New Report Spotlights Concerns and Trends Impacting Compliance and Procurement Professionals
Dun & Bradstreet announced results of a study that examines the current state of the compliance and procurement functions, as measured through professional sentiment on related issues like regulation, fraud, technology, and resources. The Dun & Bradstreet 2018 Compliance and Procurement Sentiment Report found that increasing regulation continues to be the chief concern for professionals in these industries, while the overall outlook sentiment is positive.
The Dun & Bradstreet report was conducted and prepared by ComRes, a leading market research consultancy, and includes responses from more than 600 compliance and procurement leaders in the U.S. and U.K. gathered via online survey in February 2018. The benchmark report will be updated periodically to uncover and track areas of short-term and long-term success and concern for compliance and procurement professionals, including:
Regulation headwinds. As the regulatory landscape in the U.S. and U.K. becomes increasingly complex, over half (53 percent) of respondents said that regulations and/or regulators are preventing them from doing their jobs effectively; while two-thirds (65 percent) said existing regulations have increased the risk to their business in the last three months. Additionally, customer/vendor due diligence is cited as a top concern impacting business in the next 6 months (67 percent).
Technology woes. Many organizations have adopted technology as part of their compliance and procurement programs, and over three-quarters (78 percent) are familiar with artificial intelligence. But study responses indicate there is still room for improvement: 36 percent of those surveyed believe that technology is a barrier to effective performance.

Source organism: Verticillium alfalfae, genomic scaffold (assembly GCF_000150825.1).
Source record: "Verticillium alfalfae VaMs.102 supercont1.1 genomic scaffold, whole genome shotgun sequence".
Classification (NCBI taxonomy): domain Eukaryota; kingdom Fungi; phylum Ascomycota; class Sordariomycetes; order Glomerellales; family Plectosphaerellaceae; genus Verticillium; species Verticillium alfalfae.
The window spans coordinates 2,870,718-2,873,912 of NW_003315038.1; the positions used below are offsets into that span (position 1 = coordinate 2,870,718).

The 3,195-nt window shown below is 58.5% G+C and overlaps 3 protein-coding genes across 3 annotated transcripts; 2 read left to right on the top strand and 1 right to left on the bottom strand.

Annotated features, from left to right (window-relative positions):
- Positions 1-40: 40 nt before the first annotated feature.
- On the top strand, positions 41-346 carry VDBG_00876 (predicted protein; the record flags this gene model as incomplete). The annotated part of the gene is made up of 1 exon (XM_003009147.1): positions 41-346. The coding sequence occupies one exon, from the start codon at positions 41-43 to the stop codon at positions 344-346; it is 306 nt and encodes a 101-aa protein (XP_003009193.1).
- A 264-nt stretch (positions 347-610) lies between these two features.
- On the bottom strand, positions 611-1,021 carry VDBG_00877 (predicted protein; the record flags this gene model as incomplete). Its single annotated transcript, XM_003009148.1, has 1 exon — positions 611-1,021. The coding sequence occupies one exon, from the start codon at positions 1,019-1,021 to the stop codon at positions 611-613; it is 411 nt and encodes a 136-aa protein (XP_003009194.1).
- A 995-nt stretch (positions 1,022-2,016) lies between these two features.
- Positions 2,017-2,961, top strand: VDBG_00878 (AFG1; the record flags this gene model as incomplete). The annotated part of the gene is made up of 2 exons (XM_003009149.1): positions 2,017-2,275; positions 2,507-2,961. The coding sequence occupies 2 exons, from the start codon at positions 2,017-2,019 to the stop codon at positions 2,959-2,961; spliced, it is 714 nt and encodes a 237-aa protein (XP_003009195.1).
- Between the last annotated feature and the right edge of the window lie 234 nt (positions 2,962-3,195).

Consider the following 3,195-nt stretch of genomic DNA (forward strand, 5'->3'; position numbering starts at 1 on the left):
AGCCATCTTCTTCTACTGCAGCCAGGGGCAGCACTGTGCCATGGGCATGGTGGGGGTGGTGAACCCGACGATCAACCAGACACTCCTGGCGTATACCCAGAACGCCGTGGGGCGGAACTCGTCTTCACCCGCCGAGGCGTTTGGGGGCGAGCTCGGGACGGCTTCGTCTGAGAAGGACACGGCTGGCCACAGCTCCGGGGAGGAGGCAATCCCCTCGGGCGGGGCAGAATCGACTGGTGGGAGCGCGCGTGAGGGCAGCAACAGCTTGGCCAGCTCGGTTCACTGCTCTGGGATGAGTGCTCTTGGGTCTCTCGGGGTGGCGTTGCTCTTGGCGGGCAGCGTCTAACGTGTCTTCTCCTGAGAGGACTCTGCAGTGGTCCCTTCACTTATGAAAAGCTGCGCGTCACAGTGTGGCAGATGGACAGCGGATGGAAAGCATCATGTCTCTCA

Fraught from fraud. Fifty-eight percent of respondents reported their organizations had been subject to fraud in the last two years, and of this set, 88 percent shared that the incident had an impact on their company’s brand.
Convergence of roles. Procurement and compliance disciplines have similar, overlapping needs. Nearly one-third (30 percent) of professionals surveyed indicated their focus spanned the above areas, and of this group, 94 percent reported being a key decision maker with enough or more than enough resources and support to meet policies and regulations.
Optimism, overall. Procurement and compliance professionals are optimistic about the current state and the future of their disciplines today. More than 90 percent of respondents registered a positive sentiment, citing feelings they believe they effectively contribute to their organizations.
“Compliance and procurement professionals across the globe all want to mitigate risk, reduce costs and implement world-class due diligence programs,” said Brian Alster, Dun & Bradstreet’s global head of Supply & Compliance. “By gleaning collective feedback about perceived roadblocks and successes alike, we can better solve for some of the issues that are preventing these functions from achieving their fullest performance.”
In addition to detailing results and possible implications of the responses, the Dun & Bradstreet 2018 Compliance and Procurement Sentiment Report also highlights similarities and differences in the approach and practices of compliance and procurement professionals in the US and the UK.
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